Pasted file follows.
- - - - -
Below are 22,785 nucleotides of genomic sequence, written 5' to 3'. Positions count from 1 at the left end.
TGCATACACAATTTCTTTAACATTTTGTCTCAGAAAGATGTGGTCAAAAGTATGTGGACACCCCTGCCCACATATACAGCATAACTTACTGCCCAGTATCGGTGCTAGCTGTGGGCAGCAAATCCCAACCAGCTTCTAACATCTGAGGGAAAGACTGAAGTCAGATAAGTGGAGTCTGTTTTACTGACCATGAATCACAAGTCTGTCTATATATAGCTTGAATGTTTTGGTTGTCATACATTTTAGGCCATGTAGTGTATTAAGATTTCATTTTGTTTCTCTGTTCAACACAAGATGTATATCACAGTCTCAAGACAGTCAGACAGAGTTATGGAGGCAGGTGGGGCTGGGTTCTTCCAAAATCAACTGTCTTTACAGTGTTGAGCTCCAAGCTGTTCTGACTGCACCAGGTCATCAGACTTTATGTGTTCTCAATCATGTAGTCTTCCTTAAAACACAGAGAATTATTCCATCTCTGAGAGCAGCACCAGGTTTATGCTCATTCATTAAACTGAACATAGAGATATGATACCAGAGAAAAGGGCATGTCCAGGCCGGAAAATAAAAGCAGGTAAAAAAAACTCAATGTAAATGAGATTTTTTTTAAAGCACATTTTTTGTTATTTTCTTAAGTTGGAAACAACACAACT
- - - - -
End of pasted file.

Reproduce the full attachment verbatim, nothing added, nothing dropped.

Below are 22,785 nucleotides of genomic sequence, written 5' to 3'. Positions count from 1 at the left end.
TGCATACACAATTTCTTTAACATTTTGTCTCAGAAAGATGTGGTCAAAAGTATGTGGACACCCCTGCCCACATATACAGCATAACTTACTGCCCAGTATCGGTGCTAGCTGTGGGCAGCAAATCCCAACCAGCTTCTAACATCTGAGGGAAAGACTGAAGTCAGATAAGTGGAGTCTGTTTTACTGACCATGAATCACAAGTCTGTCTATATATAGCTTGAATGTTTTGGTTGTCATACATTTTAGGCCATGTAGTGTATTAAGATTTCATTTTGTTTCTCTGTTCAACACAAGATGTATATCACAGTCTCAAGACAGTCAGACAGAGTTATGGAGGCAGGTGGGGCTGGGTTCTTCCAAAATCAACTGTCTTTACAGTGTTGAGCTCCAAGCTGTTCTGACTGCACCAGGTCATCAGACTTTATGTGTTCTCAATCATGTAGTCTTCCTTAAAACACAGAGAATTATTCCATCTCTGAGAGCAGCACCAGGTTTATGCTCATTCATTAAACTGAACATAGAGATATGATACCAGAGAAAAGGGCATGTCCAGGCCGGAAAATAAAAGCAGGTAAAAAAAACTCAATGTAAATGAGATTTTTTTTAAAGCACATTTTTTGTTATTTTCTTAAGTTGGAAACAACACAACT